Journal of Men’s Health (JOMH) is published by IMR Press from Volume 17 Issue 1 (2021). Previous articles were published by another publisher on a subscription basis, and they are hosted by IMR Press on imrpress.com as a courtesy and upon agreement with Dougmar Publishing Group.
RELATIONSHIP BETWEEN THE NATIONAL INSTITUTES OF HEALTH CHRONIC PROSTATITIS SYMPTOM INDEX AND THE INTERNATIONAL PROSTATE SYMPTOM SCORE IN MIDDLE-AGED MEN ACCORDING TO THE PRESENCE OF CHRONIC PROSTATITIS-LIKE SYMPTOMS
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Background and objective
The characteristic symptom of chronic prostatitis (CP) is pain. Patients with CP often complain of lower urinary tract symptoms (LUTS); however, the voiding domain of the Chronic Prostatitis Symptom Index of the National Institutes of Health (NIH-CPSI) is not sufficient to evaluate LUTS. Therefore, we studied the relationship between the International Prostate Symptom Score (IPSS) and NIH-CPSI scores in men.
Materials and methods
We reviewed 870 men who visited our health care center for a general health check-up and completed IPSS and NIH-CPSI questionnaires between January 2014 and January 2019. An NIH-CPSI pain score ≥4 was defined as the presence of a prostatitis-like symptom (Group 1), and an NIHCPSI pain score less than <4 was defined as the absence of a prostatitis-like symptom (Group 2). The relationship between IPSS and NIH-CPSI sub-scores was investigated. The associations between the IPSS total score and NIH-CPSI sub-scores were assessed using multiple linear regression analysis.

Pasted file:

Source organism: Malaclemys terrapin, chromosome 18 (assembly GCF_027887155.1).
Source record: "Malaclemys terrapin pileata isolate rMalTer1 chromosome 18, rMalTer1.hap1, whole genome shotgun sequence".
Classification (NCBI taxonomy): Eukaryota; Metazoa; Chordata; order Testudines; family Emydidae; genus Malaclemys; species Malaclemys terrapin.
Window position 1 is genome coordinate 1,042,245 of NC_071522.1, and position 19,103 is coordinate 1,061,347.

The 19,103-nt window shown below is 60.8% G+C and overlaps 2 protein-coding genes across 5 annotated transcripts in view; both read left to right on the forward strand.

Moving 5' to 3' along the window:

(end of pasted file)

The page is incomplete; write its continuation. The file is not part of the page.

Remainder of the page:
The mean IPSS total, voiding, storage, and quality-of-life (QOL) scores were higher in Group 1 than in Group 2. Group 1 had fewer subjects in the mild group and more in the moderate and severe groups than did Group 2. Among NIH-CPSI sub-scores, pain score showed the highest correlation between IPSS total (r=0.283), voiding (r=0.266), storage (r=0.237), and QOL score (r=0.263). In regression analysis, only the NIH-CPSI pain score was associated with the IPSS total score (B=0.962, p<0.001).
The NIH-CPSI pain score showed a weak but statistically significant correlation with the IPSS, but the NIH-CPSI voiding score did not. This finding suggests that patients with CP-like symptoms need to be surveyed using the IPSS questionnaire. It will also be helpful to screen for comorbidities of benign prostatic hyperplasia and CP.